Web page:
ABSTRACT: Recombinant human bone morphogenetic protein-2 (rhBMP-2) is used as a bone graft substitute in spinal fusion, which unites (fuses) bones in the spine. The accuracy and completeness of journal publications of industry-sponsored trials on the effectiveness and harms of rhBMP-2 has been called into question. To independently assess the effectiveness and harms of rhBMP-2 in spinal fusion and reporting bias in industry-sponsored journal publications. Individual-patient data (IPD) from 17 industry-sponsored studies; related internal documents; and searches of MEDLINE (1996 to August 2012), other databases, and reference lists. Randomized, controlled trials (RCTs) and cohort studies of rhBMP-2 versus any control and uncontrolled studies of harms. Effectiveness outcomes in IPD were recalculated using consistent definitions. Study characteristics and results were abstracted by 1 investigator and confirmed by another. Two investigators independently assessed quality using predefined criteria. Thirteen RCTs and 31 cohort studies were included. For lumbar spine fusion, rhBMP-2 and iliac crest bone graft were similar in overall success, fusion, and other effectiveness measures and in risk for any adverse event, although rates were high across interventions (77% to 93% at 24 months from surgery). For anterior lumbar interbody fusion, rhBMP-2 was associated with nonsignificantly increased risk for retrograde ejaculation and urogenital problems. For anterior cervical spine fusion, rhBMP-2 was associated with increased risk for wound complications and dysphagia. At 24 months, the cancer risk was increased with rhBMP-2 (risk ratio, 3.45 [95% CI, 1.98 to 6.00]), but event rates were low and cancer was heterogeneous. Early journal publications misrepresented the effectiveness and harms through selective reporting, duplicate publication, and underreporting. Outcome assessment was not blinded, and ascertainment of harms in trials was poor. No trials were truly independent of industry sponsorship. In spinal fusion, rhBMP-2 has no proven clinical advantage over bone graft and may be associated with important harms, making it difficult to identify clear indications for rhBMP-2. Earlier disclosure of all relevant data would have better informed clinicians and the public than the initial published trial reports did. Yale University and Medtronic.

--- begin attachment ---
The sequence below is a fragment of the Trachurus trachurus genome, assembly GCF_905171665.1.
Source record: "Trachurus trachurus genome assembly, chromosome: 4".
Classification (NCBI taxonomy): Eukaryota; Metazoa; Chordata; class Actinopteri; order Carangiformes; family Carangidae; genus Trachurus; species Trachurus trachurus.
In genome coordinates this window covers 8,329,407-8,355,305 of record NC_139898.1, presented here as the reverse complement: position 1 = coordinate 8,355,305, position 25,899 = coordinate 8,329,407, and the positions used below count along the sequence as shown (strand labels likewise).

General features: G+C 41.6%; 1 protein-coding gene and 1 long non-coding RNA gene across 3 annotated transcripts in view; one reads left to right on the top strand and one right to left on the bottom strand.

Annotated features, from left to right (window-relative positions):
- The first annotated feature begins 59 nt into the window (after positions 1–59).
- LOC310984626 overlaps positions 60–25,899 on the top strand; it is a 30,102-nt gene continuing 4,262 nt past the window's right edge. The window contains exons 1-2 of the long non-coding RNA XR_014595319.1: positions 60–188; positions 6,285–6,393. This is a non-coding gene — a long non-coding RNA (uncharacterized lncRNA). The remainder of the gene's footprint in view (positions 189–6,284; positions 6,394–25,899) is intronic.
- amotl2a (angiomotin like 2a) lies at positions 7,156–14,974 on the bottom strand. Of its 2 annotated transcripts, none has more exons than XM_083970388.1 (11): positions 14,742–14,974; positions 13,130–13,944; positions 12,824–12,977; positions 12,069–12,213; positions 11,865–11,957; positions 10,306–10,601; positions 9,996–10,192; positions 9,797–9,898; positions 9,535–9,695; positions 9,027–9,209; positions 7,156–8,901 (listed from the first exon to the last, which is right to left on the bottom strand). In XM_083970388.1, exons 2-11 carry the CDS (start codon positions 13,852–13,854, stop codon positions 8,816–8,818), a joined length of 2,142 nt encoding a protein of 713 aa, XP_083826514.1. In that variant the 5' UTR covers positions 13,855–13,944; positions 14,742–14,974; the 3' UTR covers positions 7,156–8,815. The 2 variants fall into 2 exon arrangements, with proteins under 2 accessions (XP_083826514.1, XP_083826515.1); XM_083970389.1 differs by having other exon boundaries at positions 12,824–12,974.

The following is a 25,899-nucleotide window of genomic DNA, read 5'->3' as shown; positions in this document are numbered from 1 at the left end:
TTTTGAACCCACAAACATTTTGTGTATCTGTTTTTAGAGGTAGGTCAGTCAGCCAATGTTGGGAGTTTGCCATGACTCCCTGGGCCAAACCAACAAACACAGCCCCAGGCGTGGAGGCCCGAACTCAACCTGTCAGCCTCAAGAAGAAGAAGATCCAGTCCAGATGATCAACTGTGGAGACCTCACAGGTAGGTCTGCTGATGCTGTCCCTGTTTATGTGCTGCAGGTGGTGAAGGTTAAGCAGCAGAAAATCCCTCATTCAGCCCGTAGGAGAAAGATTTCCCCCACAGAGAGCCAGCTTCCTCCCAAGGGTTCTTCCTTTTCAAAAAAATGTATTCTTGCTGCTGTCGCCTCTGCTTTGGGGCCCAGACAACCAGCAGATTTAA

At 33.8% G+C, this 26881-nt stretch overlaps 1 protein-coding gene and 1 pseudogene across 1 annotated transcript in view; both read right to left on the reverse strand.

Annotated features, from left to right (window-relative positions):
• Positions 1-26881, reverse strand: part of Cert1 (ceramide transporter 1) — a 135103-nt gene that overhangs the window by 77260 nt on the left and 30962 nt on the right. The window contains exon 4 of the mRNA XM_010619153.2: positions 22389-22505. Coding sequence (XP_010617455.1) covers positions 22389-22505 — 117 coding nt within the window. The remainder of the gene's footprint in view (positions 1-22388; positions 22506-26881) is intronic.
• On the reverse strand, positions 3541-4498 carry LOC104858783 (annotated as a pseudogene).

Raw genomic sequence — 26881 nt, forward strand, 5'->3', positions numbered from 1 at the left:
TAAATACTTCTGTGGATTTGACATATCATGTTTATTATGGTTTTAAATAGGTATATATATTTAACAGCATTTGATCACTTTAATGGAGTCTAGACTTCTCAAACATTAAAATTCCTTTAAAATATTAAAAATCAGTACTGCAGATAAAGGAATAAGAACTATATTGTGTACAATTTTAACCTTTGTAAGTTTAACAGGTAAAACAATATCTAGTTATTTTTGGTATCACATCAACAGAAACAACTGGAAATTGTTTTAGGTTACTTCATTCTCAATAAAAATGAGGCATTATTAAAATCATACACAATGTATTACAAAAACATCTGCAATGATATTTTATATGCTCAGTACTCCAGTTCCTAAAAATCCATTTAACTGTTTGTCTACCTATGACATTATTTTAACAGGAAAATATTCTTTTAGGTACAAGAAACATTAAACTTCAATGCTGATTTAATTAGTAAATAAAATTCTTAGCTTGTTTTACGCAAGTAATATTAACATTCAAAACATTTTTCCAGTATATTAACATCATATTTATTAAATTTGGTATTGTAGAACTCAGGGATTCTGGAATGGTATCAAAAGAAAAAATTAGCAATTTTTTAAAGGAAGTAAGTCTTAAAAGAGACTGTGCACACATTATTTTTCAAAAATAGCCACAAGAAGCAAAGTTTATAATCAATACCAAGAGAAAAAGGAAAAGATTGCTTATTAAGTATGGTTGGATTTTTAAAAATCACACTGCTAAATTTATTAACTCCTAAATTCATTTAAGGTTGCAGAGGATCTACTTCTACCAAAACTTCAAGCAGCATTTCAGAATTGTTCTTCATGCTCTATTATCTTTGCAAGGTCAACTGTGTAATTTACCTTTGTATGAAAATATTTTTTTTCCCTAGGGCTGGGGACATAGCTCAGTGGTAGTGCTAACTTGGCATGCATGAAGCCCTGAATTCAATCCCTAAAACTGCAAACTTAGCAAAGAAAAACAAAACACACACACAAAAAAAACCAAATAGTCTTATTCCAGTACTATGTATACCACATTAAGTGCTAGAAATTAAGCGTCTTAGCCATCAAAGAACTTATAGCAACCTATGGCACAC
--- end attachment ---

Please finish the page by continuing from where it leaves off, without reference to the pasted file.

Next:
No preview · Article · Jun 2013 · Annals of internal medicine
  • Source
    [Show abstract] [Hide abstract]
    ABSTRACT: Anterior lumbar interbody fusion (ALIF) is an established treatment for structural instability associated with symptomatic disk degeneration (SDD). Stand-alone ALIF offers many advantages, however, it may increase the risk of non-union. Recombinant human bone morphogenetic protein-2 (BMP-2) may enhance fusion rate but is associated with postoperative complication. The optimal dose of BMP-2 remains unclear. This study assessed the fusion and subsidence rates of stand-alone ALIF using the SynFix-LR interbody cage with 6 ml/level of BMP-2. Thirty-two ALIF procedures were performed by a single surgeon in 25 patients. Twenty-five procedures were performed for SDD without spondylolisthesis (SDD group) and seven procedures were performed for SDD with grade-I olisthesis (SDD-olisthesis group). Patients were followed-up for a mean of 17 ± 6 months. Solid fusion was achieved in 29 cases (90.6 %) within 6 months postoperatively. Five cases of implant subsidence were observed (16 %). Four of these occurred in the SDD-olisthesis group and one occurred in the SDD group (57 % vs. 4 % respectively; p = 0.004). Three cases of subsidence failed to fuse and required revision. The body mass index of patients with olisthesis who developed subsidence was higher than those who did not develop subsidence (29 ± 2.6 vs. 22 ± 6.5 respectively; p = 0.04). No BMP-2 related complications occurred. The overall fusion rate of stand-alone ALIF using the SynFix-LR system with BMP-2 was 90.6 %, comparable with other published series. No BMP-2 related complication occurred at a dose of 6 mg/level. Degenerative spondylolisthesis and obesity seemed to increase the rate of implant subsidence, and thus we believe that adding posterior fusion for these cases should be considered.
    Full-text · Article · Aug 2013 · European Spine Journal
Show more